Animal Behavior Case of the Month

Christine D. Calder 1Department of Clinical Sciences, College of Veterinary Medicine, Mississippi State University, Mississippi State, MS 39762.

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Statement of the Problem

A service dog was evaluated because of a sudden refusal to enter certain public venues while working; a history of attempts to escape followed by barking, panting, trembling, and pacing when left at home; and a history of attempts to escape, panting, and hiding during thunderstorms or at the sound of distant gunshots.

Signalment

The patient was a healthy 44.5-kg (97.9-lb) neutered male Golden Retriever service dog approximately 5 years of age.

History

The dog had been obtained from a breeder at 9 weeks of age with the intent that it would be trained as a service dog for the female owner. According to the owners, noise phobias were not reported in dogs of the same bloodline. Since approximately 1 year of age, the dog had reacted to the sound of distant gunshots and to thunderstorms by pacing, panting, and hiding or seeking out the male owner. Nine months before the behavioral consultation, the dog had been resting at the female owner's feet in the audience during a police ceremony when a 21-gun salute was performed. The dog immediately jumped up and ran onto the stage to seek out the male owner, who was participating in the ceremony. The owners reported that the dog's fearful behavior in response to a variety of noises had intensified since that incident when it was performing service dog duties and when it was off duty.

Four months before the initial consultation, the owners and dog had been in a church sanctuary when the pastor clapped his hands loudly during a sermon. The dog had been asleep under the pew, and it immediately stood up and started panting heavily, with its pupils dilated and ears back. The owners were sitting in the middle of a pew and could not leave until the service ended. They indicated that since that time, the dog would not enter the church willingly and would not enter the sanctuary if brought through the church entryway. Over the past 2 months, the dog had begun to halt and show reluctance to move (described as freezing) at various store entrances, at some locations within those stores, and at various restaurants; all these sites had previously been frequented by the dog and owner for approximately 3 years without incident.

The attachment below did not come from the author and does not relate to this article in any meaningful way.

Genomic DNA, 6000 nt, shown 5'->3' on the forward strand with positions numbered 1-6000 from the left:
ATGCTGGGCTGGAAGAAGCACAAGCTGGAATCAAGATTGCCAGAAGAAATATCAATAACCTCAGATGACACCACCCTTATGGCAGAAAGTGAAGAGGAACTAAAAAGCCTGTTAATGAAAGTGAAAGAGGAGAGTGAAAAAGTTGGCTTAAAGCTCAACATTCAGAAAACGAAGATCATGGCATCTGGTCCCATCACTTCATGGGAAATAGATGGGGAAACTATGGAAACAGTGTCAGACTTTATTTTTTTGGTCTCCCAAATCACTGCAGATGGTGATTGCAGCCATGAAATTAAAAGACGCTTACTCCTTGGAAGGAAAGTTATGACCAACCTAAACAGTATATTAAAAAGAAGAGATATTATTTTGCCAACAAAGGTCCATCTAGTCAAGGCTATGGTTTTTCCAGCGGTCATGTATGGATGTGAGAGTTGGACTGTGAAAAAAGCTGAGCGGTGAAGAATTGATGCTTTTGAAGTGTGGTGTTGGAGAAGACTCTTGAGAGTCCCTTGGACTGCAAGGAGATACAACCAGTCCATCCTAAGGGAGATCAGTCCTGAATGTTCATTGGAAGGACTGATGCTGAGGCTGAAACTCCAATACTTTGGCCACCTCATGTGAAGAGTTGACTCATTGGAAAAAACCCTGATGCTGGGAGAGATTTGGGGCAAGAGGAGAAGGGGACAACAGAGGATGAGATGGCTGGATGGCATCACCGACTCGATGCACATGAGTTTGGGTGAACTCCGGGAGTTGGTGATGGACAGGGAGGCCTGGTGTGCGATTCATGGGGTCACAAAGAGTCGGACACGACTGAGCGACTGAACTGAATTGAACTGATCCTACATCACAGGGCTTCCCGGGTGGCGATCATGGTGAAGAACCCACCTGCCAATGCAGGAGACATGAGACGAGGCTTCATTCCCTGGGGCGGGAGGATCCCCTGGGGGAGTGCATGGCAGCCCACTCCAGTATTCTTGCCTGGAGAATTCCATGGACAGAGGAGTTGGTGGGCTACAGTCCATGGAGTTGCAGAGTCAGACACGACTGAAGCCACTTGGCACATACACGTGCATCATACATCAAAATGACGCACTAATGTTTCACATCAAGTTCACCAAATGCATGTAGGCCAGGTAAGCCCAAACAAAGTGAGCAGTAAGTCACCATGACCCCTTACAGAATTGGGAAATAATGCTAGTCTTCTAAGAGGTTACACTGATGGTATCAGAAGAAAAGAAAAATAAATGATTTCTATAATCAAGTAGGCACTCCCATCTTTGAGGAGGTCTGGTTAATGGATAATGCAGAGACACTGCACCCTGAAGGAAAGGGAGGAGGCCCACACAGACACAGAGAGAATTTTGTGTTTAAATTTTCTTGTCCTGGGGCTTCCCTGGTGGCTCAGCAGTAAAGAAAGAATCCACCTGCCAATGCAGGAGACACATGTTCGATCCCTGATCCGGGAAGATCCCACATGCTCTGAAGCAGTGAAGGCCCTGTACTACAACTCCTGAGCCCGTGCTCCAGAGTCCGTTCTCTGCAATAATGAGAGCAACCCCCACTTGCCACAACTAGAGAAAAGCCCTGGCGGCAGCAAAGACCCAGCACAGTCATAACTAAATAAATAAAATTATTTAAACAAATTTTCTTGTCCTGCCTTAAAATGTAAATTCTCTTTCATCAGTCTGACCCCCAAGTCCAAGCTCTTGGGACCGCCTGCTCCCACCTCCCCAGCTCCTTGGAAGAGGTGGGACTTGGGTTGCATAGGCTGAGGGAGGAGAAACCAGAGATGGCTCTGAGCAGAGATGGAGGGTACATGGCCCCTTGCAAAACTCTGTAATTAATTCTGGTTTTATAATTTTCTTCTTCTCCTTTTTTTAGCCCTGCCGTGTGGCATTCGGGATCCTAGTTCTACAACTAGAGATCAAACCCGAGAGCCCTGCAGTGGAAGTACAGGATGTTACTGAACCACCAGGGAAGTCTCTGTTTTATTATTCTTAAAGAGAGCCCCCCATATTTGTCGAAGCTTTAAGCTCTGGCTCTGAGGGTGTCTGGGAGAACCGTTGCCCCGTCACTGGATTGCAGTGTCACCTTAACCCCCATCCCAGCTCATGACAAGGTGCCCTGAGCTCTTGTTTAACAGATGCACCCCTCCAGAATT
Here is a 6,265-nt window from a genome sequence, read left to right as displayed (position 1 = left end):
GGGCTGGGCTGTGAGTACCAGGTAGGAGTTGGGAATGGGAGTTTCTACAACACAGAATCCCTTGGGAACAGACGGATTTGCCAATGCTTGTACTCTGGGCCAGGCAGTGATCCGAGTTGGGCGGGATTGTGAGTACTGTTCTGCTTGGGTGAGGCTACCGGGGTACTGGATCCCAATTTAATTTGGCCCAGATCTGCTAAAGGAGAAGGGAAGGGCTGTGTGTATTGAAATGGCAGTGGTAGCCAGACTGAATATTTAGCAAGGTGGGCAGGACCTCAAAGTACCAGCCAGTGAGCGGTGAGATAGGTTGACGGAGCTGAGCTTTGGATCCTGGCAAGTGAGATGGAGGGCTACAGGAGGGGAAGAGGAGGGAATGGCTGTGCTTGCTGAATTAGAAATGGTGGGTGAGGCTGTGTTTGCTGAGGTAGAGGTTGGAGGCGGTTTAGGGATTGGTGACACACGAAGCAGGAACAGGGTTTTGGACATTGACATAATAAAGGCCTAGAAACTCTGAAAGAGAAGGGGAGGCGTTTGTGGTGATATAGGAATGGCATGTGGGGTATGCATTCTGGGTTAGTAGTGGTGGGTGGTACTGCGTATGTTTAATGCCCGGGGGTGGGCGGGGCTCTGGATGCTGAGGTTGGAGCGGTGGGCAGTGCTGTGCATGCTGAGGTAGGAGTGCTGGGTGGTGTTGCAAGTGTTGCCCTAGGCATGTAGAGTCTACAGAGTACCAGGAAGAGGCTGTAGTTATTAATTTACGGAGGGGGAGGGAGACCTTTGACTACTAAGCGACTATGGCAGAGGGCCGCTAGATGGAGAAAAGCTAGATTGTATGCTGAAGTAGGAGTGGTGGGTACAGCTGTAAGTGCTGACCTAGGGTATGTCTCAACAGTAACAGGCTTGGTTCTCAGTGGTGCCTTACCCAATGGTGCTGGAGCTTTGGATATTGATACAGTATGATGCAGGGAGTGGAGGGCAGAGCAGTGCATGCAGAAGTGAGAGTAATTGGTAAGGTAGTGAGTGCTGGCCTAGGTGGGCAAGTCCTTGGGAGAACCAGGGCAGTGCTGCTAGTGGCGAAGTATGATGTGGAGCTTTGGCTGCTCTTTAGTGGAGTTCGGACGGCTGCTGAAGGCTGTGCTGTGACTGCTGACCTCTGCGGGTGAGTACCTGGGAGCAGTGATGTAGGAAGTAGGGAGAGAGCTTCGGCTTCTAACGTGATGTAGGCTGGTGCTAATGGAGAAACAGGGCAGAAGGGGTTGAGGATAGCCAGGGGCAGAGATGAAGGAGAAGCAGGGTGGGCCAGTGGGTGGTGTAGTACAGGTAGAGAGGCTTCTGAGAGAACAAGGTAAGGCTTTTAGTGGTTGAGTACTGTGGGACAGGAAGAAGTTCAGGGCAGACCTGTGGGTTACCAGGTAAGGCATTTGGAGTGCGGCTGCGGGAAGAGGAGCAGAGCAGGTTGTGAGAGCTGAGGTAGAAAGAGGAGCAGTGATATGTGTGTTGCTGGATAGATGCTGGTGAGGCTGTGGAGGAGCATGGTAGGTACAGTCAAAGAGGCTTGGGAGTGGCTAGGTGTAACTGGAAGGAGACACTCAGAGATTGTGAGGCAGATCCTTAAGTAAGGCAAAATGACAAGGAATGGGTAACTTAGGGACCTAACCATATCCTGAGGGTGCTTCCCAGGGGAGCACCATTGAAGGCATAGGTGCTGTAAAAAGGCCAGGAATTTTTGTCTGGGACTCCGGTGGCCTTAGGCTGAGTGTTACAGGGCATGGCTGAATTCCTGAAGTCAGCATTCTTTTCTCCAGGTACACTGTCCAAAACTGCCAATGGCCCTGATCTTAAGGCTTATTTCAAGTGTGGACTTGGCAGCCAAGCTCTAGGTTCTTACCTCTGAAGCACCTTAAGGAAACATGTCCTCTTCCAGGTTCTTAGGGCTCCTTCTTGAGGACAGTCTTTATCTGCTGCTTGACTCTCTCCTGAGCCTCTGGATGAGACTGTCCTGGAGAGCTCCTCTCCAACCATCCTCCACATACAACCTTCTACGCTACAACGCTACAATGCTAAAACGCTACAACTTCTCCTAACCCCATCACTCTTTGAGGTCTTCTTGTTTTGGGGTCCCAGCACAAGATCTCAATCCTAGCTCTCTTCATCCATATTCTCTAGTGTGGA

Other concerns were related to the dog's behavior when it was left at home. Two years before the initial behavioral consultation, the female owner found that on the rare occasions when she tried to leave the dog alone in the house, it would attempt to push through the door behind her and then bark, pant, and pace until she returned. This behavior also occurred if the male owner was at home, although he could redirect the dog by calling its name and cueing it to come to him on most occasions after the female owner had left the house. A few weeks before this visit, the dog had refused to enter a restaurant with the owners, and the male owner had taken it home. After entering the house, the dog had barked, paced, and panted until the female owner returned. A canine pheromone diffuser, a commercial pressure vest, a dilute flower extract solution, noise-reducing earmuffs designed for dogs, melatonin, and l-theanine chews were purchased and had been used without a noticeable change in the dog's behavior.

Physical Examination Findings and Laboratory Results

The dog entered the hospital through large automatic doors and walked into the consultation room without showing signs of reluctance. Both owners were present at each visit. Physical examination revealed a broken right maxillary third incisor tooth with no other abnormalities. Initially, the dog's pupils were dilated, its ears were back, and it was panting, but it readily responded to and performed behaviors cued by the owner. The cues were positively reinforced with treats brought from home. Approximately 30 minutes after the appointment began, the dog lay down on the floor with its head down and appeared relaxed. A CBC, measurement of serum antibody titers to assess vaccination status, and serum biochemical analysis including total and free thyroxine concentrations had been performed by the referring veterinarian the previous week. There were no clinically relevant abnormalities in the results.